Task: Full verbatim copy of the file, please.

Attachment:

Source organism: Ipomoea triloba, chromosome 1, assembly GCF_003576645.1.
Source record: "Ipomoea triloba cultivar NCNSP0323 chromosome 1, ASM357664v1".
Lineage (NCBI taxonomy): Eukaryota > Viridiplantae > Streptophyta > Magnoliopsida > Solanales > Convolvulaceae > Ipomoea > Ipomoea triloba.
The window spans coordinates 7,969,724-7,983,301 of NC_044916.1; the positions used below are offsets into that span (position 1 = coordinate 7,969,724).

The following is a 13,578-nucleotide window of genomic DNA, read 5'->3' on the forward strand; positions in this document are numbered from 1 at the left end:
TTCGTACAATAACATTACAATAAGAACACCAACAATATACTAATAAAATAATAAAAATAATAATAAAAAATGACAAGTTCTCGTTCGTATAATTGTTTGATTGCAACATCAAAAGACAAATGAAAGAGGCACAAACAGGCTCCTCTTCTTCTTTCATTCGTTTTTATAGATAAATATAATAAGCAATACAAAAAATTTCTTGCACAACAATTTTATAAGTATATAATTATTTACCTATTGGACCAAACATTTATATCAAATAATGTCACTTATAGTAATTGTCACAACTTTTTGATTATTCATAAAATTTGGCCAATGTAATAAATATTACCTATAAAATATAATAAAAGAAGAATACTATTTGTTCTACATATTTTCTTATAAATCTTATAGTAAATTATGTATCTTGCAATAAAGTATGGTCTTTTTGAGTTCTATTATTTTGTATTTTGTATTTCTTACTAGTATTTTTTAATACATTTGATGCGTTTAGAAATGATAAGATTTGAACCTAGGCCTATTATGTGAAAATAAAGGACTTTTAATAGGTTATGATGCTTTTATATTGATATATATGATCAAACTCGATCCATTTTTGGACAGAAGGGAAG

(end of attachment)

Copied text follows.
Source organism: Ipomoea triloba, chromosome 1, assembly GCF_003576645.1.
Source record: "Ipomoea triloba cultivar NCNSP0323 chromosome 1, ASM357664v1".
Lineage (NCBI taxonomy): Eukaryota > Viridiplantae > Streptophyta > Magnoliopsida > Solanales > Convolvulaceae > Ipomoea > Ipomoea triloba.
The window spans coordinates 7,969,724-7,983,301 of NC_044916.1; the positions used below are offsets into that span (position 1 = coordinate 7,969,724).

The following is a 13,578-nucleotide window of genomic DNA, read 5'->3' on the forward strand; positions in this document are numbered from 1 at the left end:
TTCGTACAATAACATTACAATAAGAACACCAACAATATACTAATAAAATAATAAAAATAATAATAAAAAATGACAAGTTCTCGTTCGTATAATTGTTTGATTGCAACATCAAAAGACAAATGAAAGAGGCACAAACAGGCTCCTCTTCTTCTTTCATTCGTTTTTATAGATAAATATAATAAGCAATACAAAAAATTTCTTGCACAACAATTTTATAAGTATATAATTATTTACCTATTGGACCAAACATTTATATCAAATAATGTCACTTATAGTAATTGTCACAACTTTTTGATTATTCATAAAATTTGGCCAATGTAATAAATATTACCTATAAAATATAATAAAAGAAGAATACTATTTGTTCTACATATTTTCTTATAAATCTTATAGTAAATTATGTATCTTGCAATAAAGTATGGTCTTTTTGAGTTCTATTATTTTGTATTTTGTATTTCTTACTAGTATTTTTTAATACATTTGATGCGTTTAGAAATGATAAGATTTGAACCTAGGCCTATTATGTGAAAATAAAGGACTTTTAATAGGTTATGATGCTTTTATATTGATATATATGATCAAACTCGATCCATTTTTGGACAGAAGGGAAG